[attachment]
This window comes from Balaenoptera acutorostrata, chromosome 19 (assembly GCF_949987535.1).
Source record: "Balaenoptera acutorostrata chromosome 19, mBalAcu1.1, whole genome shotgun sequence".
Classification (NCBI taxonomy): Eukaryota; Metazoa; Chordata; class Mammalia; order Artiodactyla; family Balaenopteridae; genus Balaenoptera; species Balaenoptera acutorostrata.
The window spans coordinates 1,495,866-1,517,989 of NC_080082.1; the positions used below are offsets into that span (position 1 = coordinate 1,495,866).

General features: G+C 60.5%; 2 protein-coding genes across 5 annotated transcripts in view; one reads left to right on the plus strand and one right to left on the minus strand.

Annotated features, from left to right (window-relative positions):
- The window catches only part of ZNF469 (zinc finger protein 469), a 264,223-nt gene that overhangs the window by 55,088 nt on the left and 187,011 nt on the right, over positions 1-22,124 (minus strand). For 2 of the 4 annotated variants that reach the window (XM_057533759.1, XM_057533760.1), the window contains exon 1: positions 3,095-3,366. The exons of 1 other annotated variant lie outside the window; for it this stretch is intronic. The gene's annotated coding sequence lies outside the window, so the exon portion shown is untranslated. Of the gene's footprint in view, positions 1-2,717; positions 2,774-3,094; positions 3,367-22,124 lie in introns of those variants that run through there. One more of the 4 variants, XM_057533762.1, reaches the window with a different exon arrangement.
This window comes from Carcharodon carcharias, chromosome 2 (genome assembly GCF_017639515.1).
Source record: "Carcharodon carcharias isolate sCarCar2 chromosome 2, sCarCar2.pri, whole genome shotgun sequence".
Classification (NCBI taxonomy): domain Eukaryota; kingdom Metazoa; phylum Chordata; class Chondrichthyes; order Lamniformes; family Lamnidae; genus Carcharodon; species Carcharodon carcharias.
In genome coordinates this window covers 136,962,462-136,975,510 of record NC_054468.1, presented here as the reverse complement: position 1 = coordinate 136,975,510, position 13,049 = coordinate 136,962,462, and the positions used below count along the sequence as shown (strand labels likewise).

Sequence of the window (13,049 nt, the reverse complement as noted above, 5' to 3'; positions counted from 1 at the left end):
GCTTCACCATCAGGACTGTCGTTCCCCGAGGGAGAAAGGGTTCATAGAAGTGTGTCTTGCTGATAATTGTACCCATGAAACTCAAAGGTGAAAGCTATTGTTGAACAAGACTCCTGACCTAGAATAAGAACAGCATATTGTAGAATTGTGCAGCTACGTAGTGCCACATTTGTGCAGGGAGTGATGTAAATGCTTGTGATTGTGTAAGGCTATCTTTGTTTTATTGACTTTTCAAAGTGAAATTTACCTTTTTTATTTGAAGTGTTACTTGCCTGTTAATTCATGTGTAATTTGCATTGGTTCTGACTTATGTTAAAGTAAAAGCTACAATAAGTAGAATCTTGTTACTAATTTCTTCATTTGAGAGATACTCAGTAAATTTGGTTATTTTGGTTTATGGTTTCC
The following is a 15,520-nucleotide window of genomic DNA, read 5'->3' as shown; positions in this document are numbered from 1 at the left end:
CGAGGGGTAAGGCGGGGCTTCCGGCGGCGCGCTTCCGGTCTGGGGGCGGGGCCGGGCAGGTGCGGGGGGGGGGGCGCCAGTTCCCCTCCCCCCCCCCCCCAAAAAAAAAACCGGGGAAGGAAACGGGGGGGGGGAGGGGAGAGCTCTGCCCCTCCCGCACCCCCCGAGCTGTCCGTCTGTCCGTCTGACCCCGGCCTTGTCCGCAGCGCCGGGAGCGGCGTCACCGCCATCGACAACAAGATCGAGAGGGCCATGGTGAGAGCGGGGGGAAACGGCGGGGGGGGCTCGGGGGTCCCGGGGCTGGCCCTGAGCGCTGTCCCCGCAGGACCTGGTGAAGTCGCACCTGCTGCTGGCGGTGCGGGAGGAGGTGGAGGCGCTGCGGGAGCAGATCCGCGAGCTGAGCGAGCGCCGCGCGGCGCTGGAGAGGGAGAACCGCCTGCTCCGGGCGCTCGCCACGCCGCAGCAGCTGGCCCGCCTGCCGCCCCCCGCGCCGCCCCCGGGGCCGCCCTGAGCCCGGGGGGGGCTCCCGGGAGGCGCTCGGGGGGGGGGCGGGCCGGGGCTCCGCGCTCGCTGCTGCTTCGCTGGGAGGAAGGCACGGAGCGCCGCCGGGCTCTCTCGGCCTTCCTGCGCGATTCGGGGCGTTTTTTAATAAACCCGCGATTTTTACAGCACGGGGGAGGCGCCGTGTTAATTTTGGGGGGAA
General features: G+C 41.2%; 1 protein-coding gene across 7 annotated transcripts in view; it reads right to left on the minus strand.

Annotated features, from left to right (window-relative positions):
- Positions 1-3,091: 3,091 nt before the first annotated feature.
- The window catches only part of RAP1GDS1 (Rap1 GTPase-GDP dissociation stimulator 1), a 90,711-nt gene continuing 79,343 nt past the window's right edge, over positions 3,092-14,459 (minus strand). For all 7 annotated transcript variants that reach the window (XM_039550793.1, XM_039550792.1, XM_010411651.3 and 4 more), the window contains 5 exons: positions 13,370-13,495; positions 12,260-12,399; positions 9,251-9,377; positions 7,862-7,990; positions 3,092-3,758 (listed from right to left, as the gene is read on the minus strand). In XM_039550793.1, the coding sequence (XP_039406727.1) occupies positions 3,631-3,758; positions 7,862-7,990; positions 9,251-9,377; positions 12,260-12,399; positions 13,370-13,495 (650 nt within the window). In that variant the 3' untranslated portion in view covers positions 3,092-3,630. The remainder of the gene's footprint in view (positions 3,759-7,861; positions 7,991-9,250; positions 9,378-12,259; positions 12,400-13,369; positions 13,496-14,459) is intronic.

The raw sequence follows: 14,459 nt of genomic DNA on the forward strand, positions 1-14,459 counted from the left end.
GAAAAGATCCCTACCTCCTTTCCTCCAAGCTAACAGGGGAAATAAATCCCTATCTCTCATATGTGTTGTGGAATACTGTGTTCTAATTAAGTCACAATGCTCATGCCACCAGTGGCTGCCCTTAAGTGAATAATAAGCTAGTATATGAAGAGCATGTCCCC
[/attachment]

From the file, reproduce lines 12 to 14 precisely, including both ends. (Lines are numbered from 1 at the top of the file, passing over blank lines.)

Sequence of the window (13,049 nt, the reverse complement as noted above, 5' to 3'; positions counted from 1 at the left end):
GCTTCACCATCAGGACTGTCGTTCCCCGAGGGAGAAAGGGTTCATAGAAGTGTGTCTTGCTGATAATTGTACCCATGAAACTCAAAGGTGAAAGCTATTGTTGAACAAGACTCCTGACCTAGAATAAGAACAGCATATTGTAGAATTGTGCAGCTACGTAGTGCCACATTTGTGCAGGGAGTGATGTAAATGCTTGTGATTGTGTAAGGCTATCTTTGTTTTATTGACTTTTCAAAGTGAAATTTACCTTTTTTATTTGAAGTGTTACTTGCCTGTTAATTCATGTGTAATTTGCATTGGTTCTGACTTATGTTAAAGTAAAAGCTACAATAAGTAGAATCTTGTTACTAATTTCTTCATTTGAGAGATACTCAGTAAATTTGGTTATTTTGGTTTATGGTTTCC
The following is a 15,520-nucleotide window of genomic DNA, read 5'->3' as shown; positions in this document are numbered from 1 at the left end: